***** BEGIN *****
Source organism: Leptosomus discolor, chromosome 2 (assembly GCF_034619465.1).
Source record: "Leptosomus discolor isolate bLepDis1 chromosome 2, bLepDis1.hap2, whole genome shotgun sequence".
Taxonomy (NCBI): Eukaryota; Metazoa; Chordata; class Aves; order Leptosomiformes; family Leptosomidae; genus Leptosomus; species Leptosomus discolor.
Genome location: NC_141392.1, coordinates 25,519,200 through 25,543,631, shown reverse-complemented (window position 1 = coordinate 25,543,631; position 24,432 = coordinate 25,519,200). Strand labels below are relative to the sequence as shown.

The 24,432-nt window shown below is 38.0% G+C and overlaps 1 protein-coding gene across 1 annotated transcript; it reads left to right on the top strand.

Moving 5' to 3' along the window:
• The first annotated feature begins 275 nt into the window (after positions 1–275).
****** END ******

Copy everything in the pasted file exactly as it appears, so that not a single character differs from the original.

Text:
Source organism: Leptosomus discolor, chromosome 2 (assembly GCF_034619465.1).
Source record: "Leptosomus discolor isolate bLepDis1 chromosome 2, bLepDis1.hap2, whole genome shotgun sequence".
Taxonomy (NCBI): Eukaryota; Metazoa; Chordata; class Aves; order Leptosomiformes; family Leptosomidae; genus Leptosomus; species Leptosomus discolor.
Genome location: NC_141392.1, coordinates 25,519,200 through 25,543,631, shown reverse-complemented (window position 1 = coordinate 25,543,631; position 24,432 = coordinate 25,519,200). Strand labels below are relative to the sequence as shown.

The 24,432-nt window shown below is 38.0% G+C and overlaps 1 protein-coding gene across 1 annotated transcript; it reads left to right on the top strand.

Moving 5' to 3' along the window:
• The first annotated feature begins 275 nt into the window (after positions 1–275).